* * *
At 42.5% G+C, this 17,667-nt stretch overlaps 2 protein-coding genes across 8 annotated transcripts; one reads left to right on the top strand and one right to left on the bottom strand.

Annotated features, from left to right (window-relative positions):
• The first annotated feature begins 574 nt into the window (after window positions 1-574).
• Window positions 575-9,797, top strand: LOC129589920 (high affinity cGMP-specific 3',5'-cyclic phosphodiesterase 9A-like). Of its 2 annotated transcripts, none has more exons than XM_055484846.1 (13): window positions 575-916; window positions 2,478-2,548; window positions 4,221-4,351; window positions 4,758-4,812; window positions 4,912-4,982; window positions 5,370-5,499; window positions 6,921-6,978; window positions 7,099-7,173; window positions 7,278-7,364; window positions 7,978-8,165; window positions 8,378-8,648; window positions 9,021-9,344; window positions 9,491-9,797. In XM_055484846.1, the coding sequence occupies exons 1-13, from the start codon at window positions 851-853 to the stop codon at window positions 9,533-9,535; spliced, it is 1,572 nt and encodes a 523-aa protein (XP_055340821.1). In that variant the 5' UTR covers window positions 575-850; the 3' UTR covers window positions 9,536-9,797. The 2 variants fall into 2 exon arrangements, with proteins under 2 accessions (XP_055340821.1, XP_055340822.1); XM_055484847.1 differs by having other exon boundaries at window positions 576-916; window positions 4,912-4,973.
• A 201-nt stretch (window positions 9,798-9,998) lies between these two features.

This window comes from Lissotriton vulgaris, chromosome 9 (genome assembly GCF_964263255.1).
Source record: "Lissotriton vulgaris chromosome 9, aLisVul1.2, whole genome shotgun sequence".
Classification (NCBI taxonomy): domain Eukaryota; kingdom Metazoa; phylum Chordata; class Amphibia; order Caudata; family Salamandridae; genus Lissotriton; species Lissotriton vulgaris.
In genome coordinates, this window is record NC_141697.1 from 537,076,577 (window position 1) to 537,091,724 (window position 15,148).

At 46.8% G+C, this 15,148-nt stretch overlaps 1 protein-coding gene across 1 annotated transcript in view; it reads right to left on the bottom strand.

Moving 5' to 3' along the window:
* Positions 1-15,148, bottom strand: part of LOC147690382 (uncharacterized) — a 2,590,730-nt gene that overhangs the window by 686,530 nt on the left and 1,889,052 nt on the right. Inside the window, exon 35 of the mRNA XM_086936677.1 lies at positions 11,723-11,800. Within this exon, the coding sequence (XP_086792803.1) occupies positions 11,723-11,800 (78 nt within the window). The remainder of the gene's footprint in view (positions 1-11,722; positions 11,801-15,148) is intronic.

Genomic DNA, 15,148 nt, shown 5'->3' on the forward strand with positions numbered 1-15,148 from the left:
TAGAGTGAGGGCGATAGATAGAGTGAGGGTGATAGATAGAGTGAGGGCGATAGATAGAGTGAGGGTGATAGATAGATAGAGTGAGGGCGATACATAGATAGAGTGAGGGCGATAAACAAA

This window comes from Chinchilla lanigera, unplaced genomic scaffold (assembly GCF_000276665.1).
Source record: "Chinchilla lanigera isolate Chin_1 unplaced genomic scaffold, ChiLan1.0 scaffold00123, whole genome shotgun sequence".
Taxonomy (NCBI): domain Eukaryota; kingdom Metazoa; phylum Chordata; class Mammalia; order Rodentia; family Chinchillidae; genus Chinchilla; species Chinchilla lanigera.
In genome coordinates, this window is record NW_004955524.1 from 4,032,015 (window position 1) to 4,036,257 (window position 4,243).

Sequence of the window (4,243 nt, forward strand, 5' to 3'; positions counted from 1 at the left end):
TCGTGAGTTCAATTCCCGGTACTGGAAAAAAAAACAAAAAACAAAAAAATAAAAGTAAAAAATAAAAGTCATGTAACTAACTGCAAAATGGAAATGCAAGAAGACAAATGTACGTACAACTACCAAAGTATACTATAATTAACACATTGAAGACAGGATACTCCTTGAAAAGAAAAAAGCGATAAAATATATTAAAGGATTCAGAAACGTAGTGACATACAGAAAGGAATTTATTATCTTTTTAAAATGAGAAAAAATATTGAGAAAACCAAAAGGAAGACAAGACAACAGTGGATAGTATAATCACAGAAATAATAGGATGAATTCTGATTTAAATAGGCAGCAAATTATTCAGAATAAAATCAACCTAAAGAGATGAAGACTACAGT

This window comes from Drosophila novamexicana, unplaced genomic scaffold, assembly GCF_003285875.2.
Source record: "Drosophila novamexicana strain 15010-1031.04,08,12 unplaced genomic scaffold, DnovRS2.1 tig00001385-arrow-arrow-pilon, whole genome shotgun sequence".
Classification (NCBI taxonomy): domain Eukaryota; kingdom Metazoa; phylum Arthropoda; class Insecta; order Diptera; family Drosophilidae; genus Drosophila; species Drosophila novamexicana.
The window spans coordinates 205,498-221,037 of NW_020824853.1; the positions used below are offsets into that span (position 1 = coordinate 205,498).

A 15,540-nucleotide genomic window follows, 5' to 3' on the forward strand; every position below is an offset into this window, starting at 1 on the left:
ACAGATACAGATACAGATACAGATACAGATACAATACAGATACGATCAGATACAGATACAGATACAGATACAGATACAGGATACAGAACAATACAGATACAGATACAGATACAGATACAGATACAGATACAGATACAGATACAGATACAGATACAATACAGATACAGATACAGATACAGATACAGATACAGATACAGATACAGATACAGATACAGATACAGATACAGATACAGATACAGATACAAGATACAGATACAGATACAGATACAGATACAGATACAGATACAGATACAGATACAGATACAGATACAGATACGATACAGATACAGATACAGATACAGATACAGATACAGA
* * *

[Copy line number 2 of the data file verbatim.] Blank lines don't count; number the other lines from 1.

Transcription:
Annotated features, from left to right (window-relative positions):